Published online Sep 18, 2018. doi: 10.5312/wjo.v9.i9.156
Peer-review started: March 29, 2018
First decision: May 2, 2018
Revised: May 20, 2018
Accepted: May 23, 2018
Article in press: May 23, 2018
Published online: September 18, 2018
Stochastic resonance whole-body vibration (SR-WBV) is a promising health-intervention at the worksite. In previous works including 4 or even 8 weeks of training, SR-WBV was found to improve musculoskeletal pain and balance, measured as self-report and as recorded body sway on a balance platform. Improved balance is connected to a lower risk of slips and falls. Short trials of SR-WBV that amount to less than 10 min can be done at a worksite without a change of clothes or shoes. Cardiovascular demand with 5 Hz SR-WBV is low and permits SR-WBV in the untrained or elderly workforce.
SR-WBV is practiced in standing position. However, some older individuals and individuals in a wheel-chair may not be able to stand. Therefore, this experimental study investigates partial-body vibration in sitting position and its related acute effects.
The objective of this study was to investigate and quantify the acute effects of partial-body vibration in sitting position on muscle activity, heart-rate variability, balance and flexibility.
The vibration platform used in this study is a functional prototype, constructed specifically for vibration training in sitting position. Every participant attended a baseline and a training condition. For baseline assessment participants sat on the vibration platform without vibration. The training condition was either a sinusoidal partial-body vibration (SIN, 8 Hz) or a stochastic resonance partial-body vibration (STOCH, 8 ± 2 Hz). Surface electromyography (EMG) of the erector spinae (ES), one of the back muscles, and heart rate variability (HRV) were measured at baseline and during training. Balance and flexibility were assessed at baseline and immediately after training. Balance was measured with the modified star excursion balance test (mSEBT) and flexibility was assessed through the modified fingertip-to-floor method (mFTF).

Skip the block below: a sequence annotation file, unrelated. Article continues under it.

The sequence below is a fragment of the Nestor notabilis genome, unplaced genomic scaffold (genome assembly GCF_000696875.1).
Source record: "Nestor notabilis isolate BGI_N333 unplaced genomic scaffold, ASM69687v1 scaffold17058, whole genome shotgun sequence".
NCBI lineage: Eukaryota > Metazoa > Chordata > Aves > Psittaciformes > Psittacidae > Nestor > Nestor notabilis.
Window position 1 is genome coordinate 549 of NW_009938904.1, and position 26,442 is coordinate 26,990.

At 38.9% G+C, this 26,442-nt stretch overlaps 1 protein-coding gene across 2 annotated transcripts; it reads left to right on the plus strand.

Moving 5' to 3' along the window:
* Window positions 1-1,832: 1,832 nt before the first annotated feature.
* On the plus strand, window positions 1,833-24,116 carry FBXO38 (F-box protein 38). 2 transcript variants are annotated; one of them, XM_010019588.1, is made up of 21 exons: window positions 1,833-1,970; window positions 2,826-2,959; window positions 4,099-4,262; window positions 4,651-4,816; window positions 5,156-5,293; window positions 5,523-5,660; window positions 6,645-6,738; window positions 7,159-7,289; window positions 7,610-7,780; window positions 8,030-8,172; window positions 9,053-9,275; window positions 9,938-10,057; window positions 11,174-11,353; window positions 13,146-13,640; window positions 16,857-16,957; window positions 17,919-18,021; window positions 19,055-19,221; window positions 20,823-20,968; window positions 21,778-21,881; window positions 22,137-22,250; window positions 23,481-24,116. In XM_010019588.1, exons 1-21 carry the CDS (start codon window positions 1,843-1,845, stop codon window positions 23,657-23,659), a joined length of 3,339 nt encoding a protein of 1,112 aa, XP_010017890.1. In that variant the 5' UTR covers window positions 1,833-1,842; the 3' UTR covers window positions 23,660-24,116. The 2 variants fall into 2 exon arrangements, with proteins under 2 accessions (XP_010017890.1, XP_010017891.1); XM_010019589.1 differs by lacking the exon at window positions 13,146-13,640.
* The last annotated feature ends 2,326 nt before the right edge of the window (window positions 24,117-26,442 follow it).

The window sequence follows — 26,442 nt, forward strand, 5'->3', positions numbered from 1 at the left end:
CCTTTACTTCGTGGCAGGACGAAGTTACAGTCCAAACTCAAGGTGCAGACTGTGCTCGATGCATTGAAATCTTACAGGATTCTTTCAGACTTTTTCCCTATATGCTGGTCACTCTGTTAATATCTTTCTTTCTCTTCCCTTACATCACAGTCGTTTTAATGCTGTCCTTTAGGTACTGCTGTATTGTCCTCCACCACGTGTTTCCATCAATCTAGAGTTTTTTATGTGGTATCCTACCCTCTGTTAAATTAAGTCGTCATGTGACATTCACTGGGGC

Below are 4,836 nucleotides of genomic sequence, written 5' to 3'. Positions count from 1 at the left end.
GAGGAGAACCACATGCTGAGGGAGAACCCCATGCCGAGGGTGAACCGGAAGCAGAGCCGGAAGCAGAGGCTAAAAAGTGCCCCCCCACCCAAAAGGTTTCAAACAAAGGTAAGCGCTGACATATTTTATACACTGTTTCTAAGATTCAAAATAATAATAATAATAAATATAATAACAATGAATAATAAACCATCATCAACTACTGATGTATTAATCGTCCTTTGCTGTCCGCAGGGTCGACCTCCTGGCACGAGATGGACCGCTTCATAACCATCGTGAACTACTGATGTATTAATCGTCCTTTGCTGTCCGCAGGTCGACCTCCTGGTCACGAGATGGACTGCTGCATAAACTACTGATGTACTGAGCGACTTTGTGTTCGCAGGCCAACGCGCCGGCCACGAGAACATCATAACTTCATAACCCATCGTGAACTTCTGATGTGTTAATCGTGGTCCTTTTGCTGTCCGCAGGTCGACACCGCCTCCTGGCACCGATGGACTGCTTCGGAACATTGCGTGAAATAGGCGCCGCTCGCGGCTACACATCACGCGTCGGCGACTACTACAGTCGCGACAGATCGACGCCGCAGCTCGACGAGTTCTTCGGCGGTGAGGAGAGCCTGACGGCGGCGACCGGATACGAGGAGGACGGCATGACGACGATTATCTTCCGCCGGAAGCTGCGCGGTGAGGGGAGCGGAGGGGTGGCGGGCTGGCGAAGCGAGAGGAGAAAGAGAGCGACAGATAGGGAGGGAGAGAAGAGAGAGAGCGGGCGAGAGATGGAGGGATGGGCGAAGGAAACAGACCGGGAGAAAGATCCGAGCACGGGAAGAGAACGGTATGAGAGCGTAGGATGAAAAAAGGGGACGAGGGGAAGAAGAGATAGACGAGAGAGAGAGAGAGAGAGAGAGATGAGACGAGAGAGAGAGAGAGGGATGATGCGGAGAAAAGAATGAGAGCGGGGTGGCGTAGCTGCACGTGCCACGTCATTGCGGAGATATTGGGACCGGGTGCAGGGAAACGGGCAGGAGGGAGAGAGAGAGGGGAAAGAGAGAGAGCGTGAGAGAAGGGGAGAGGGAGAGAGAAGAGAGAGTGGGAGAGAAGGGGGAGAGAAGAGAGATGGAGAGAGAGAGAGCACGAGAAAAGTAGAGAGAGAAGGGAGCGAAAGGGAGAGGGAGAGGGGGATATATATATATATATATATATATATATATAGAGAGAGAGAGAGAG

Paired sample t-test showed a significant increase in balance (STOCH: t = -2.22, P = 0.018; SIN: t = -0.09, P = 0.466) as well as in flexibility (STOCH: t = 2.65, P = 0.007; SIN: t = 1.41, P = 0.086) only after stochastic vibration in sitting position. There was no significant change of muscle activity in the ES-EMG in both training conditions. Also, HRV decreased significantly in both training conditions, but remained in a low-load range (STOCH: t = 2.89, P = 0.004; SIN: t = 2.55, P = 0.009).
This experimental study showed benefits in balance and flexibility only for stochastic but not for sinusoidal vibration. Stochastic vibration in sitting position could be a promising complement to stochastic resonance whole-body vibration in standing position, especially for individuals who are unable for the standing position (e.g., people who are temporarily wheelchair-bound).
As immediate effects of stochastic vibration in sitting position have not been tested before, especially on this prototype device, we needed to make sure that stochastic vibration in sitting position did have the expected effect and that no negative side-effects emerge from one single vibration training in this study. If side-effects would have appeared in healthy people, the device would not be used on an unhealthy sample in the future. As we observed the intended effects, and side effects did not appear in healthy people in this study, this device could possibly be used with patients in future research. Also, further studies should focus on long-term effects of partial-body vibration in sitting position.